Nathaniel Stampley, will lead the national tour of the musical “Porgy and Bess,” that kicks off a 14-state tour this weekend in San Francisco. (AP Photo/Jeffrey Richards Associates) by Mark KennedyAP Entertainment Writer NEW YORK (AP) — Nathaniel Stampley ached to make the role of Porgy his own in the celebrated 2012 Broadway revival of “Porgy and Bess.” Instead, he kept dying. Stampley was an understudy for Norm Lewis in the title role and bided his time by playing the small role of Robbins in the revamped version of the Gershwin classic. Robbins is killed with a cotton hook in a fight after a dice game on page 15 of the script.
Leontyne Price (Jack Mitchell Photo) by LZ Granderson (CNN) — In the third act of the opera “Aida,” there is an aria, “O Patria Mia,” that begins, “Oh, my country, I shall never see you again.” On January 3, 1985, after Leontyne Price sang those words, the audience at the Metropolitan Opera House stopped her with a four-minute ovation. Price first performed at the Met 24 years earlier, and this night, this performance would be her last on an opera stage.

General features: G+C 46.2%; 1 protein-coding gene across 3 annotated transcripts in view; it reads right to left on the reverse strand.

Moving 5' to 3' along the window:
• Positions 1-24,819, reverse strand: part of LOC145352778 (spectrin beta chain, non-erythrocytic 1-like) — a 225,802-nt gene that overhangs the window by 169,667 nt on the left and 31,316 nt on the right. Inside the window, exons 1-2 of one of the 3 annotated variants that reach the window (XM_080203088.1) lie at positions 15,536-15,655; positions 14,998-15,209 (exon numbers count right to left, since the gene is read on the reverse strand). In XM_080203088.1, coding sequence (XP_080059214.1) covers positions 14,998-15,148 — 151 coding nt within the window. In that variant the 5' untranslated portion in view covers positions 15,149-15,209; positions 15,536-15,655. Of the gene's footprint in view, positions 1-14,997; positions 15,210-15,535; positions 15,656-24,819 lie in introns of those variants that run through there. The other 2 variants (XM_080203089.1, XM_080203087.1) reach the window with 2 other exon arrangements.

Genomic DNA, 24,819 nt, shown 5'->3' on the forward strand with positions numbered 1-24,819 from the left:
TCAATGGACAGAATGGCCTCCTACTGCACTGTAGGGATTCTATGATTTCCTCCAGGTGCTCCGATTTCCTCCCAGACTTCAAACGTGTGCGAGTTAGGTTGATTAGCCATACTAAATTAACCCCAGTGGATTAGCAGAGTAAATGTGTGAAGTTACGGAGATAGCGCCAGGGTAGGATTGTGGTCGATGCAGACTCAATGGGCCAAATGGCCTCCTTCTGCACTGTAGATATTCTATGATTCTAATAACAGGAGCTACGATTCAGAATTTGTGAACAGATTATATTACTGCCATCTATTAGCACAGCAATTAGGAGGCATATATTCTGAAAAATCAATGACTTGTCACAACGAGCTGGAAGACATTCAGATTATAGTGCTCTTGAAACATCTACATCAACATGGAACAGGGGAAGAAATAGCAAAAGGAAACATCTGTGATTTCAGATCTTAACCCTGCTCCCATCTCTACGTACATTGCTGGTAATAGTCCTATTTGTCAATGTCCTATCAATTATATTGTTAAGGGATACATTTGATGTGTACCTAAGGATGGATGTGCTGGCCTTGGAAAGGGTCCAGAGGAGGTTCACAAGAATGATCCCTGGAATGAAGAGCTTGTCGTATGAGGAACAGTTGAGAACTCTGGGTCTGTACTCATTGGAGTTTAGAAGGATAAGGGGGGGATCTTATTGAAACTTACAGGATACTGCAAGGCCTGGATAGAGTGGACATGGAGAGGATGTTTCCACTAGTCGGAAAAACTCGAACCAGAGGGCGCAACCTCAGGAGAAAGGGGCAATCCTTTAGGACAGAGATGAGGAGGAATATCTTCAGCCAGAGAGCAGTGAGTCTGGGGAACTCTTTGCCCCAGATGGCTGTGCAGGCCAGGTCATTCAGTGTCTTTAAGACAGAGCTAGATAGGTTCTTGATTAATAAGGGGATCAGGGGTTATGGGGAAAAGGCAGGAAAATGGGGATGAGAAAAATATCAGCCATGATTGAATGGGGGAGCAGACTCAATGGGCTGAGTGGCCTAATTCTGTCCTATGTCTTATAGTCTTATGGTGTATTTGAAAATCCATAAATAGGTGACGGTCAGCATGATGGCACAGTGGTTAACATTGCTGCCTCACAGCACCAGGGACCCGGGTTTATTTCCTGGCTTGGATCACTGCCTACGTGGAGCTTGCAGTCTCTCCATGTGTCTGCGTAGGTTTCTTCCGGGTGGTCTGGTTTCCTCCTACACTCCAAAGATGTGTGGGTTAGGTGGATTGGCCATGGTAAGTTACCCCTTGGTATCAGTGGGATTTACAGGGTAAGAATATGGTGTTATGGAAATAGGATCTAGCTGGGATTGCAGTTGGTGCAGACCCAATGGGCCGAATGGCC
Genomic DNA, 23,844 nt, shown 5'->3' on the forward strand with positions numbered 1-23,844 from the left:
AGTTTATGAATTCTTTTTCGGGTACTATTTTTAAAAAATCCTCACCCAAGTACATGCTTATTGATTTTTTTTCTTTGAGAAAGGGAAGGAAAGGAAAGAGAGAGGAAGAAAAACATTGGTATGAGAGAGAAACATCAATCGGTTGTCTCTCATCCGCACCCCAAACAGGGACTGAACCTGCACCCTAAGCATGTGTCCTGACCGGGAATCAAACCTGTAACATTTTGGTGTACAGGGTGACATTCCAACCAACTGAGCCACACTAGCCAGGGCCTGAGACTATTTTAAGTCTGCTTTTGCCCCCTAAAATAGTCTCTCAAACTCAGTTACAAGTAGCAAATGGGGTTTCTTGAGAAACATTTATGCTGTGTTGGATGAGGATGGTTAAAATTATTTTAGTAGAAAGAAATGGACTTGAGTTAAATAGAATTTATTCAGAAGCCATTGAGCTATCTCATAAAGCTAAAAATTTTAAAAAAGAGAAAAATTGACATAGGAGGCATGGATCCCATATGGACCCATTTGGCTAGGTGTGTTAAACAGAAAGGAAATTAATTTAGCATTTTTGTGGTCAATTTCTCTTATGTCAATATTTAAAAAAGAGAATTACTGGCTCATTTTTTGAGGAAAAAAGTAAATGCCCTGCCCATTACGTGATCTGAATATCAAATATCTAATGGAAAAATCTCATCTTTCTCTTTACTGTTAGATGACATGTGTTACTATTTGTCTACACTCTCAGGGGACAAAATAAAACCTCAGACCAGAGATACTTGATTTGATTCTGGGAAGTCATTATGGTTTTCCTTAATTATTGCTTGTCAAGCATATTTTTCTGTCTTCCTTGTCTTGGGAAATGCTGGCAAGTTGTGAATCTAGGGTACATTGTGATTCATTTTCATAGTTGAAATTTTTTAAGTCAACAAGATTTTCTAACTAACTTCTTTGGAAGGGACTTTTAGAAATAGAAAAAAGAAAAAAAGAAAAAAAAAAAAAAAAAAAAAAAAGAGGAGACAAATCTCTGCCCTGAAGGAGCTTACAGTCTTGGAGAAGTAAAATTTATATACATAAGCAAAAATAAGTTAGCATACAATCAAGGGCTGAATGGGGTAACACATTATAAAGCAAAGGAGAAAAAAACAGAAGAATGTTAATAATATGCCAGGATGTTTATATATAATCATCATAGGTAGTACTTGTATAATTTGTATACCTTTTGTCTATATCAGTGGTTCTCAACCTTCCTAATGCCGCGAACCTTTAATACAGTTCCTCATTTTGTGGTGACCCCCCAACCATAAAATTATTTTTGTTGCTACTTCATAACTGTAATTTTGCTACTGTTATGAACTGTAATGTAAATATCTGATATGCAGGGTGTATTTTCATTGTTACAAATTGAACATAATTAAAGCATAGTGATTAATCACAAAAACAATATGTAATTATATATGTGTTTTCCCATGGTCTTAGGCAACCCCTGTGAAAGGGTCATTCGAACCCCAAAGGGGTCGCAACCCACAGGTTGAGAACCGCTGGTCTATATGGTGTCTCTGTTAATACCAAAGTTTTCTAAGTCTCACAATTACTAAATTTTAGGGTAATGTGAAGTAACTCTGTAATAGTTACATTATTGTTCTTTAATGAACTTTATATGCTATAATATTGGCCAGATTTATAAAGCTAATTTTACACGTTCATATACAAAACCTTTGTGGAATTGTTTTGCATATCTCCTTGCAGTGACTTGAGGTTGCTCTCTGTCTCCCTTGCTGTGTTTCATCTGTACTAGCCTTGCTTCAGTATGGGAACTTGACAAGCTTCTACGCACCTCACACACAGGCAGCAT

CARLOS SANTANA by Brett ZongkerFor New Pittsburgh CourierWASHINGTON (AP)—For Carlos Santana, music has always been a calling. He idolized his mariachi musician father as a boy in their remote hometown in Mexico and later grew up with the Woodstock generation after immigrating to San Francisco. Now the music legend will join the luminaries receiving this year’s highest national honors for influencing American culture through the arts. Santana is among five who will receive the Kennedy Center Honors.
Roger Humphries and RH Factor (Photo by Frank Greenlee) In an effort to provide people of different backgrounds and economic levels to enjoy the arts, Citiparks is offering its three popular summer concert series–”Stars at Riverview Jazz Series,” “Bach, Beethoven and Brunch” and Reservoir of Jazz,” again this year. Each series is sure to whet the appetite of all music lovers in the Pittsburgh area. “These concerts are a great way to provide no-cost access to the arts for families in the City, increase utilization in our parks, and to enhance the quality of life for our residents. We know that everyone cannot afford to go to places like the Opera or the Symphony, so our concerts allow people of all backgrounds and abilities access to the arts,” said Tim Ishman, assistant director Pittsburgh Parks and Recreation.